I had a strange book journey. I have no memory of enjoying reading until I was eleven and read Little Women. That book completely changed the way I looked at reading. Not long after, my parents didn’t want me reading, afraid it was fanning the flames of my introversion. But then fate intervened, and we moved into a house across the street from the Cupertino Public Library when I was twelve. I snuck over there every weekend and those librarians fed me books. But mostly, they left me alone to read what I wanted. No matter which shelves I pulled from. I remember reading a biography of Marilyn Monroe, Flowers in the Attic, some Stephen King along with The Hobbit, and some Agatha Christie mysteries. My taste was eclectic and still is.
What is in your TBR pile currently?
Right now, my TBR pile is empty. I can’t read when I’m writing. The stories don’t stick with me and I find myself reading the same page over and over again. And I don’t make a pile because there are already too many of those in my house. So here is a picture of all my Already Read Books.
What is/are your favorite indie bookstores and why?
Oh how I love Once Upon a Time in Montrose, California. They are my local indie and I have been buying books there since we first moved into the area and my kids were tiny. My middle girl and I stood in line at midnight for the Deathly Hallows dressed up like we lived at Hogwarts, and made wands out of sticks that the store provided (I still have hers), and we’ve been to countless author visits and book signings. Maureen Palacio and Kris Vreeland are very dear to my heart and have cheered me on for all the years I was writing. Plus they have always been great at recommending books for my whole family.
If you could do a book tour with another author (living or dead) who would it be and why?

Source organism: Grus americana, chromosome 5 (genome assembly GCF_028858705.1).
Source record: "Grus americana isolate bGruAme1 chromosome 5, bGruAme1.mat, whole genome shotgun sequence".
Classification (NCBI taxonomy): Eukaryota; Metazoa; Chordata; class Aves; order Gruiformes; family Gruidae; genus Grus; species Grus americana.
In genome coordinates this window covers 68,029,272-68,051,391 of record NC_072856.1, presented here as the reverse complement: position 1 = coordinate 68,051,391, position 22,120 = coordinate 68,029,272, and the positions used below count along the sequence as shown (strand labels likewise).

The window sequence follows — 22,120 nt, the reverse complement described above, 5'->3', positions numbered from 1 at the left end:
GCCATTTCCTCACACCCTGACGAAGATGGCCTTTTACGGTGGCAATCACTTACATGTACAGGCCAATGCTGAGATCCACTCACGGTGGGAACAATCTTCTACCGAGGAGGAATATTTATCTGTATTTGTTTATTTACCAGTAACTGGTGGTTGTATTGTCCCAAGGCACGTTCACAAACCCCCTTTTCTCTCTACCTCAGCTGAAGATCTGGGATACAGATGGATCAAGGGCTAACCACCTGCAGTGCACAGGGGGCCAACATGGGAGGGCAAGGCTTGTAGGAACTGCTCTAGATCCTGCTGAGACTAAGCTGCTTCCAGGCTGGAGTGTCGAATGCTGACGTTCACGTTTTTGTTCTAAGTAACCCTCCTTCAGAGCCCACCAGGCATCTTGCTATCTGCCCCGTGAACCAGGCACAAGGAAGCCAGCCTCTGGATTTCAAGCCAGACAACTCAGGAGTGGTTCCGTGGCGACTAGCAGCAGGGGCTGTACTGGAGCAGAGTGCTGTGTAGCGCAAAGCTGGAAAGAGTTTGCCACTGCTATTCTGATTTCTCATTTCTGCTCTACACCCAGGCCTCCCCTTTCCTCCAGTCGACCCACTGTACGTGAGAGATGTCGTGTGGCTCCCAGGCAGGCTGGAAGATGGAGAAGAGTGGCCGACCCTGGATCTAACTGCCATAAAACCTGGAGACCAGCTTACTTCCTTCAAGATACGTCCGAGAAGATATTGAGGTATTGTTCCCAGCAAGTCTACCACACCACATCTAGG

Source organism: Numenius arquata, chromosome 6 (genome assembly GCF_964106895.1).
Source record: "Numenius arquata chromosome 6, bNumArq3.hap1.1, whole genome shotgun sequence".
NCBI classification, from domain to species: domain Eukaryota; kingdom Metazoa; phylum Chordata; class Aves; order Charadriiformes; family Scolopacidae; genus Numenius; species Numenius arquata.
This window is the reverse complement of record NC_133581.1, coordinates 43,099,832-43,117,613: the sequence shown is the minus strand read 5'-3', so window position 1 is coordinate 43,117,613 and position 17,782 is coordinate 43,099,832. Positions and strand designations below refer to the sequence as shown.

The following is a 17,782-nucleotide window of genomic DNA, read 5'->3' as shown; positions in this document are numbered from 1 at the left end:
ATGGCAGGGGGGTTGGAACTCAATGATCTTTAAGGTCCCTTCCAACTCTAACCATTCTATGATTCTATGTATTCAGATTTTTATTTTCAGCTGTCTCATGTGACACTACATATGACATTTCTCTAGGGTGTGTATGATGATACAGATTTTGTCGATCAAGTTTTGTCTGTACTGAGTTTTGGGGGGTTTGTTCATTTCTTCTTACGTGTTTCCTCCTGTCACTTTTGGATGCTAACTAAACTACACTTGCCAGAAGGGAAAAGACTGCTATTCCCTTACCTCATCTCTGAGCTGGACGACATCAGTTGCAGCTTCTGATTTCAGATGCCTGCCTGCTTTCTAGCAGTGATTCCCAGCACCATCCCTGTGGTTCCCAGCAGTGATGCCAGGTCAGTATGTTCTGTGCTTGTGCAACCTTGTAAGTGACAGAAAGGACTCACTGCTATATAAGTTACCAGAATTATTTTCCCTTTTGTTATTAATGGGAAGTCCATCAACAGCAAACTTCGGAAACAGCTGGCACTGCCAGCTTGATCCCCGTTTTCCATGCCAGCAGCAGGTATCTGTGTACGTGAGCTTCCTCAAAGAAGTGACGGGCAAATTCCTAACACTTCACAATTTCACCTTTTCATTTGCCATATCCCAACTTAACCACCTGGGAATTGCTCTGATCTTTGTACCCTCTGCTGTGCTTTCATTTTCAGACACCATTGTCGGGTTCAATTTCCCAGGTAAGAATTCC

Definitely Harper Lee. To Kill a Mockingbird is my very favorite novel in all the world. Plus there is so much mystery surrounding why she never wrote another story and why she is so reclusive. I couldn’t resist.
What is the view from where you write?
There are many views from where I write since I am mostly in coffee shops all around La Crescenta. But when I’m home, I plop in the middle of my sofa. The view isn’t the greatest (especially now since my husband’s truck is in the way) because it’s a view of a wall. We live down an easement which means our front neighbor’s back yard wall is in our front yard. However, it does make me feel cozy and tucked in. And there is the bonus of no street traffic to distract me from my made up worlds.
Where to find out more about Tracy Holczer: website | facebook | twitter |
For a signed copy of The Secret Hum of a Daisy, you can contact Once Upon a Time. (Note: Make sure and note it in the comments of the purchase that you would like an authographed copy, or they won't know about the autograph.)
Check out all of the links in the Blog Tour:
May 7: Leandra Wallace
May 8: Heidi Schulz
May 9: AuthorOf
May 10: Read Now, Sleep Later
May 11: Kidlit Frenzy
May 12: Literary Rambles
May 14: Smack Dab in the Middle